Taking the CPA Exam

I wanted to cover some tips about taking the Cpa Exam.

The biggest mistake I see with most CPA candidates is poor time management. I am not talking about poor time management during self-study but rather poorly allocating your time during the actual exam.

Each MCQ should take you between 1-1.5 min. In addition, you should allocate about 15 min per SIM or written communication.

Thus, you will always want to be monitoring the countdown of your time. For example, when the exam starts you will have 4 hours remaining. After the first testlet you will have 3 hrs 15 minutes remaining. Of course the exception is REG which is composed of 35 minute testlets.

When you are in the CPA test taking facility you will have about 10-15 minutes of screen time before the actual exam automatically starts. You will be provided with laminated sheets and markers and you want to write down the time markers to make sure that you are pace. For example you would write down 4 hours to 3:15 hrs remaining, 3:15- to 2.5 hrs remaining etc. Thus you will always know how much time is remaining for each testlet.

As you probably know the CPA exam uses a multistage adaptive testing model. Thus, as you perform better on the exam, the questions will get harder. However, when you are at a difficult stage you do not have to get as many right. If you are on an “easy” stage you have to get most of the questions correct. The biggest curveball is the fact that about 20% of all tested questions are “pre-tested questions” which do not counta against your score. These questions are use to introduce new topics on a national level.  I think it is helpful to train your mind to disregard the most difficult questions as most likely being “pre-tested questions.”

Finally, always remember that you are not penalized for wrong answers. In other words don’t leave anything blank. If you are pressed for time with 10 questions and only 5 minutes remaining, you want to quickly guess when you see that a questions is difficult.

If you find yourself taking the Cpa Exam without a firm game plan with respect to time, you are just asking for trouble.

Timing the CPA Exam

Most CPA students taking the Cpa Exam do not allocate their time effectively while studying for the CPA exam. However, perhaps more concerning is that most students misallocate their time during  the CPA exam.

First of all when you sit down to take the exam you will have about 8-10 minutes to read through all of the exam policies. I recommend that you read these policies before you actually sit down and take the exam.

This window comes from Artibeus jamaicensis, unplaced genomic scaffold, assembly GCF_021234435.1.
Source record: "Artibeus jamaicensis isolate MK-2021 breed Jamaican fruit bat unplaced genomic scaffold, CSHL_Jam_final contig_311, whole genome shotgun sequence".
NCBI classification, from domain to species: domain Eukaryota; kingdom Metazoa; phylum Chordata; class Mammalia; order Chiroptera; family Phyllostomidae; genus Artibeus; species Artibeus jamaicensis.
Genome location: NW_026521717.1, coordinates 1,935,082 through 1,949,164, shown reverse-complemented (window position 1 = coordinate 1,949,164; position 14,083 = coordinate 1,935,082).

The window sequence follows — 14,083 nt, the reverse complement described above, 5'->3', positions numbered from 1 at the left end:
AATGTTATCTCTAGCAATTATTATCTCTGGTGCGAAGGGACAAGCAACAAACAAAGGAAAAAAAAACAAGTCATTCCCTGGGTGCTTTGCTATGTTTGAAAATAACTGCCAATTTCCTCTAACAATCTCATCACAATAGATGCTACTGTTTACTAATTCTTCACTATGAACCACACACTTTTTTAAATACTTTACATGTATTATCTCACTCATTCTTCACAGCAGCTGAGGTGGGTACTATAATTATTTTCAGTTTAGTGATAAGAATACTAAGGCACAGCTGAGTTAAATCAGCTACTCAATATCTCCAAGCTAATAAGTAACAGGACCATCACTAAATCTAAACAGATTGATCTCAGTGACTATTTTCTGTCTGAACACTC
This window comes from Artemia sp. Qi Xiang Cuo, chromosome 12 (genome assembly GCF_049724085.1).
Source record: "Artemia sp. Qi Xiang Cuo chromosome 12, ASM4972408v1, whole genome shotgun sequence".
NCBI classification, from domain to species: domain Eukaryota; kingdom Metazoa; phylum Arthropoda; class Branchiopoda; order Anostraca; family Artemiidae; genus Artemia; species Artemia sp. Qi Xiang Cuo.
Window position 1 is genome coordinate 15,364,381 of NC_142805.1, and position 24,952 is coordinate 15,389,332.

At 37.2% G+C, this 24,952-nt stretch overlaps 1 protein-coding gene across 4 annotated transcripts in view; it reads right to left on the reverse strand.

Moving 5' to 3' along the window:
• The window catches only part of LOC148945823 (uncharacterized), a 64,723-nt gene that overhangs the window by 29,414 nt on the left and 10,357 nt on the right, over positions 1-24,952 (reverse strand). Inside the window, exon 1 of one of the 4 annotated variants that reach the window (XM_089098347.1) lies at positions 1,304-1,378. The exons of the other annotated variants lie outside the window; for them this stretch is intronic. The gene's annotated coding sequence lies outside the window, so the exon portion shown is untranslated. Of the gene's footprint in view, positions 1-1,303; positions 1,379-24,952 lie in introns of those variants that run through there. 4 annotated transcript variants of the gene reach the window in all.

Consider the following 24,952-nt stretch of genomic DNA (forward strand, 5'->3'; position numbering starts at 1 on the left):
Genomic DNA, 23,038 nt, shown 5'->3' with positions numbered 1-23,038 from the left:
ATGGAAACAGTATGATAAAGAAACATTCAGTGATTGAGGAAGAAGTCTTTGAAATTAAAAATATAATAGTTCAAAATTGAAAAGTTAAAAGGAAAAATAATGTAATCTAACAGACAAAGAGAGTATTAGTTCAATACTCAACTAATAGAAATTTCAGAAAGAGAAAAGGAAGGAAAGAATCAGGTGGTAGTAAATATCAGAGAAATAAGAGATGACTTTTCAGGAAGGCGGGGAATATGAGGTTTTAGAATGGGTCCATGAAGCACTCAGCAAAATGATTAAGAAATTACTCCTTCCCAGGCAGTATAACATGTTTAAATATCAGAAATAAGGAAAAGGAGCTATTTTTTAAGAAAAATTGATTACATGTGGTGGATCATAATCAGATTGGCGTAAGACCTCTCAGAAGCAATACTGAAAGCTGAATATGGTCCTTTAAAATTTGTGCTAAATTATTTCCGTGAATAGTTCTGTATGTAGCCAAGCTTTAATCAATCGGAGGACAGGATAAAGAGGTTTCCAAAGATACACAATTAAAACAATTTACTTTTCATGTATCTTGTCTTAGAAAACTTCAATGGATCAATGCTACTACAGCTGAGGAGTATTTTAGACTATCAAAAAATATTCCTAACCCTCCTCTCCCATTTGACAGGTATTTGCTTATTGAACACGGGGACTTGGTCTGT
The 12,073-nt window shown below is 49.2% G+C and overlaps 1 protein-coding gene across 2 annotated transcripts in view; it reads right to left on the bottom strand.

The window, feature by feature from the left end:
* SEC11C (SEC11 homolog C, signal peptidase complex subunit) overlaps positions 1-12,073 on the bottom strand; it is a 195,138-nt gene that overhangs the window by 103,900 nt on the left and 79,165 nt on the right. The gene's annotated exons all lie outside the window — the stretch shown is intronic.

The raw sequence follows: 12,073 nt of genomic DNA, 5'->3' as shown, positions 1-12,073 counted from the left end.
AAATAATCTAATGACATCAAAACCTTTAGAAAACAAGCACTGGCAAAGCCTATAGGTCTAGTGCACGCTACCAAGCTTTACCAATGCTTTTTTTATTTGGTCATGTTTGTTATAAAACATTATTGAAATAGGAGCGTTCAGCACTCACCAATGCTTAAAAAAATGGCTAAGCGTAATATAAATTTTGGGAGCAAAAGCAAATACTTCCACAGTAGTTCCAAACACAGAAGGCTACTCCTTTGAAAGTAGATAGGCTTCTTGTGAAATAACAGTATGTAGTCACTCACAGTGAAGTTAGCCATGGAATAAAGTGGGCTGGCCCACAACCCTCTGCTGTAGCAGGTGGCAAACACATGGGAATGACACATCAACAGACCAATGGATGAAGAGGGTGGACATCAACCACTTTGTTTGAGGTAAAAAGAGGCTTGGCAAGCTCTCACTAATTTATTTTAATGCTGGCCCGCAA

During the actual exam, the most common mistake is that CPA students run out of time leaving simulations that have not even been examined.

For example, if you are writing the REG exam there are 3 testlets of 35 minutes. In addition, there are task based simulations of 75 minutes.  The SIM section is worth 40% of the total exam and that is why it is crucial that you leave enough time to finish the TBS.  You will have about 12.5 minutes per simulation on the REG exam.  There will be 6 SIM’s and one of the SIMS will not be counted on the exam.

The timing allocation is only a guideline. In other words, perhaps it will take you 16 minutes to complete one SIM. Going over the time for one difficult section is not going to disrupt your entire exam. However, if you go over time on two sections you may be setting yourself up for failure because you may leave on SIM that you have not even looked at. This is a disastrous test taking strategy.

As always, I recommend that you take lots of practice questions before taking the Cpa Exam.

Taking Breaks

There is a lot of debate if you should take a break in the middle of taking the Cpa Exam.

Some candidates feel that every minute is precious and you can’t waste a minute while others think your mind needs a rest. So what is the optimum way to take the CPA exam? Is there any scientific evidence supporting one or the other claim?

First of all, I’d like to state my bias. I do not think sitting through a 3 hour exam is onerous. It’s long but it’s not brutally long. You should not need a bathroom break or a snack break. You just plough through the material and make sure you use every minute. 5-7 minutes of 180 minutes is almost 5%. That can be the difference between passing and failing the CPA exam.

Furthermore, taking a long break might mean that you need a lot of time to re-focus. According to Professor Gloria Mark, you need 25 minutes to re-focus on a give task. Thus, that 5 minute break may cost you 20 minutes of a actual time.

However, I think a four exam is a different story for a lot of test takers. Personally, I think you need a break for less than 5 minutes during a 4 hour exam. My eyes start to pop out of my head after a few hours and I start to become apathetic. My goal becomes “let’s just get this over with” vs. “let’s find the right answer.”

I need a bathroom break, a healthy snack and I find moving my body gets the blood flowing.

During a limited break you have to do the right things.  There is a chance that mild hypoglycemia might be setting in. You have to manage your blood sugar levels. Often people will confuse this lethargy with needing more caffeine.

My final take is that FAR and AUD are 4 hour exams and a five minute break is a worthwhile investment.